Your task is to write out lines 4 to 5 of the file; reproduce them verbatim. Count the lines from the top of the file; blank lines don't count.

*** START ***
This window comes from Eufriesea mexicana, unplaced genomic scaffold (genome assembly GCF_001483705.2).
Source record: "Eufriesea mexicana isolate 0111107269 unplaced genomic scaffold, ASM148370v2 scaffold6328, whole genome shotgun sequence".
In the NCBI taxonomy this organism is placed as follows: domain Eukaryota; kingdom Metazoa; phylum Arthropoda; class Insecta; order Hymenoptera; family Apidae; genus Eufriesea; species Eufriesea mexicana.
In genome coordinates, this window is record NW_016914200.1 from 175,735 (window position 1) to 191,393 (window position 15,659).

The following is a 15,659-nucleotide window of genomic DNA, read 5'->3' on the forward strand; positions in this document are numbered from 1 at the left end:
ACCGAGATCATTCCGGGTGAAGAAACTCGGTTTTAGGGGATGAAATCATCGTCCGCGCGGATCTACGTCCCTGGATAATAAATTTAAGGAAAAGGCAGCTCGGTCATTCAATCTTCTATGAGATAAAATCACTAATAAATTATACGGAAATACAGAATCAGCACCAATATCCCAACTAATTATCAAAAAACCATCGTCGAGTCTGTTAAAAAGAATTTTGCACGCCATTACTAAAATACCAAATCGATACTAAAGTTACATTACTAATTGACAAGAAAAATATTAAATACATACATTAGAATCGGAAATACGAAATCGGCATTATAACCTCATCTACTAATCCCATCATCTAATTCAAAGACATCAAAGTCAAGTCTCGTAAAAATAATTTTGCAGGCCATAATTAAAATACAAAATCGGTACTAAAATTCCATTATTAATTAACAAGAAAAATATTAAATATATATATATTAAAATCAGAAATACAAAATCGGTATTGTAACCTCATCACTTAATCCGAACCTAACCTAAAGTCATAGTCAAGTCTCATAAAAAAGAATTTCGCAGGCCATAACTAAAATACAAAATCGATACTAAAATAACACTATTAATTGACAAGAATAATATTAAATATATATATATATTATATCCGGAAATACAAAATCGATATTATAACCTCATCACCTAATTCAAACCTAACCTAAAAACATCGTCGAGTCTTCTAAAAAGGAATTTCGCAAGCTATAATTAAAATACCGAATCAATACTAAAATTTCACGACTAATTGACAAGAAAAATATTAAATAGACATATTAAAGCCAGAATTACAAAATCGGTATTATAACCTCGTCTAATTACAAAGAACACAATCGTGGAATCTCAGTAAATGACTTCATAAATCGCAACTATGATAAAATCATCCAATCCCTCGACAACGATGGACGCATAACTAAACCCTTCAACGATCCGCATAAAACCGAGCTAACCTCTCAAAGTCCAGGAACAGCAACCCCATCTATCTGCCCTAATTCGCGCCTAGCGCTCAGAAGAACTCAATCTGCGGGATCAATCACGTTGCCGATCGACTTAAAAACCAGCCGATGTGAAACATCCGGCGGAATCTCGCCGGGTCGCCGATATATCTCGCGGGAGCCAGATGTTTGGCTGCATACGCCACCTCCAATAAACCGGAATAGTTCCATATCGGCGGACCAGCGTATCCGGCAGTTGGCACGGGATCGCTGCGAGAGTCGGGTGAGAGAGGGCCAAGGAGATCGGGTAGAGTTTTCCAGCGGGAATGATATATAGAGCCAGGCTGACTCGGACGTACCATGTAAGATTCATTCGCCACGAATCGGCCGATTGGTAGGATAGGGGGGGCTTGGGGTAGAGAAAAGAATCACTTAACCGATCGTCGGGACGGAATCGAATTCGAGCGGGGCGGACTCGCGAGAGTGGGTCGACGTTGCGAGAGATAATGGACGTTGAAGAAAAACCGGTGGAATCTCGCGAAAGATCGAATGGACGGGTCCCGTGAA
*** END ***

In genome coordinates, this window is record NW_016914200.1 from 175,735 (window position 1) to 191,393 (window position 15,659).

The following is a 15,659-nucleotide window of genomic DNA, read 5'->3' on the forward strand; positions in this document are numbered from 1 at the left end: